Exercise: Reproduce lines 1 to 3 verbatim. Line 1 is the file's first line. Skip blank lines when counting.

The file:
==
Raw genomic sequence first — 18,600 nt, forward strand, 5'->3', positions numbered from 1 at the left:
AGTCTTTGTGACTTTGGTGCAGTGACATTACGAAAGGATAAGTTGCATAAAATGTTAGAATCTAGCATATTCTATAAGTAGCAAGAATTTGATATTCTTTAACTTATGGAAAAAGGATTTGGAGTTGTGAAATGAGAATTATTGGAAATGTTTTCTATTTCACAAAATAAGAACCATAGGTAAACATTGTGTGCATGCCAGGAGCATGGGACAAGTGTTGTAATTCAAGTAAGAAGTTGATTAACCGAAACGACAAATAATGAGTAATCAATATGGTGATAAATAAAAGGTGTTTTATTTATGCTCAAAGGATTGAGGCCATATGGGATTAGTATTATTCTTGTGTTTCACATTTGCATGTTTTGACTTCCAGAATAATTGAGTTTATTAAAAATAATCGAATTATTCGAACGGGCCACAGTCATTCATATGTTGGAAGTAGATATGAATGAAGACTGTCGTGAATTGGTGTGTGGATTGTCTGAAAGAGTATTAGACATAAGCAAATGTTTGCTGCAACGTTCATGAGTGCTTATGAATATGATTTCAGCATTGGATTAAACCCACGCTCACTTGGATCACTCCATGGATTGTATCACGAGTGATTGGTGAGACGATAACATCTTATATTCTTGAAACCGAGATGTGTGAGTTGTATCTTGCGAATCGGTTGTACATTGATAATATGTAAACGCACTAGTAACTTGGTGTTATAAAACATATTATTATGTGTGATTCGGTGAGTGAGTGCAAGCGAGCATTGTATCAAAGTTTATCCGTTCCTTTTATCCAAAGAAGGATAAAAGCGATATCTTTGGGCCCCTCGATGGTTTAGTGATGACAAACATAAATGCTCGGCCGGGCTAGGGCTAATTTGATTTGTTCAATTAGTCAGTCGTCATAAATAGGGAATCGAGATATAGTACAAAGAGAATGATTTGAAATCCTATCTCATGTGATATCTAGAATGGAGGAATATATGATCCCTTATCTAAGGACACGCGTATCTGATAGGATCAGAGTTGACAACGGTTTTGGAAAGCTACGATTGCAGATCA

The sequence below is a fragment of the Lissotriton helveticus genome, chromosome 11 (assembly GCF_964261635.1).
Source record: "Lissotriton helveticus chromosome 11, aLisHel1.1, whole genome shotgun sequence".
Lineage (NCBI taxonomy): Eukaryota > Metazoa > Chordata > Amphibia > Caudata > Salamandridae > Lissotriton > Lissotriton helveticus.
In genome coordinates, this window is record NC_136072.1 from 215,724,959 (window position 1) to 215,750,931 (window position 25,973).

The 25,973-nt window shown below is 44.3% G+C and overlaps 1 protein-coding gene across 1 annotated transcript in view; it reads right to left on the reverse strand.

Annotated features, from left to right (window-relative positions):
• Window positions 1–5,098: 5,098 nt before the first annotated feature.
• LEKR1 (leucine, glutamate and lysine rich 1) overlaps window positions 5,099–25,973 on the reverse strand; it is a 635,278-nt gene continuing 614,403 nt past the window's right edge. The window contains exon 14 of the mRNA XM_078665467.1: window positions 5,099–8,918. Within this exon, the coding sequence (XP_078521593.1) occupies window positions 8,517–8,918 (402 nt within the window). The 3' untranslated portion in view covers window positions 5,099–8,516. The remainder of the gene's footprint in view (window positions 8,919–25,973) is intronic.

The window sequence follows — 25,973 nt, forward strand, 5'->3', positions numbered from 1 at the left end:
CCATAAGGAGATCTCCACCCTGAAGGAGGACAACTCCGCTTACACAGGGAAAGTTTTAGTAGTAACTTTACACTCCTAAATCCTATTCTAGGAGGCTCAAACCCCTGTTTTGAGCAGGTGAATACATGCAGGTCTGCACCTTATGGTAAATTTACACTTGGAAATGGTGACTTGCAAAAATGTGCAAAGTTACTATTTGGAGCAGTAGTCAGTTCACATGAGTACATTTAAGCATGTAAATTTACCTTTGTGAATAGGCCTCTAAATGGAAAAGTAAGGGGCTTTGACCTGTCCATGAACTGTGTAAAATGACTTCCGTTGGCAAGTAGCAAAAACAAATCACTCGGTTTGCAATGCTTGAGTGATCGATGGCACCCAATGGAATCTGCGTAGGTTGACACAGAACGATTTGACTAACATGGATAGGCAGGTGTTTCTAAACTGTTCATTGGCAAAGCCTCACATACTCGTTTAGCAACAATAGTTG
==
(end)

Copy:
Raw genomic sequence first — 18,600 nt, forward strand, 5'->3', positions numbered from 1 at the left:
AGTCTTTGTGACTTTGGTGCAGTGACATTACGAAAGGATAAGTTGCATAAAATGTTAGAATCTAGCATATTCTATAAGTAGCAAGAATTTGATATTCTTTAACTTATGGAAAAAGGATTTGGAGTTGTGAAATGAGAATTATTGGAAATGTTTTCTATTTCACAAAATAAGAACCATAGGTAAACATTGTGTGCATGCCAGGAGCATGGGACAAGTGTTGTAATTCAAGTAAGAAGTTGATTAACCGAAACGACAAATAATGAGTAATCAATATGGTGATAAATAAAAGGTGTTTTATTTATGCTCAAAGGATTGAGGCCATATGGGATTAGTATTATTCTTGTGTTTCACATTTGCATGTTTTGACTTCCAGAATAATTGAGTTTATTAAAAATAATCGAATTATTCGAACGGGCCACAGTCATTCATATGTTGGAAGTAGATATGAATGAAGACTGTCGTGAATTGGTGTGTGGATTGTCTGAAAGAGTATTAGACATAAGCAAATGTTTGCTGCAACGTTCATGAGTGCTTATGAATATGATTTCAGCATTGGATTAAACCCACGCTCACTTGGATCACTCCATGGATTGTATCACGAGTGATTGGTGAGACGATAACATCTTATATTCTTGAAACCGAGATGTGTGAGTTGTATCTTGCGAATCGGTTGTACATTGATAATATGTAAACGCACTAGTAACTTGGTGTTATAAAACATATTATTATGTGTGATTCGGTGAGTGAGTGCAAGCGAGCATTGTATCAAAGTTTATCCGTTCCTTTTATCCAAAGAAGGATAAAAGCGATATCTTTGGGCCCCTCGATGGTTTAGTGATGACAAACATAAATGCTCGGCCGGGCTAGGGCTAATTTGATTTGTTCAATTAGTCAGTCGTCATAAATAGGGAATCGAGATATAGTACAAAGAGAATGATTTGAAATCCTATCTCATGTGATATCTAGAATGGAGGAATATATGATCCCTTATCTAAGGACACGCGTATCTGATAGGATCAGAGTTGACAACGGTTTTGGAAAGCTACGATTGCAGATCA

The sequence below is a fragment of the Lissotriton helveticus genome, chromosome 11 (assembly GCF_964261635.1).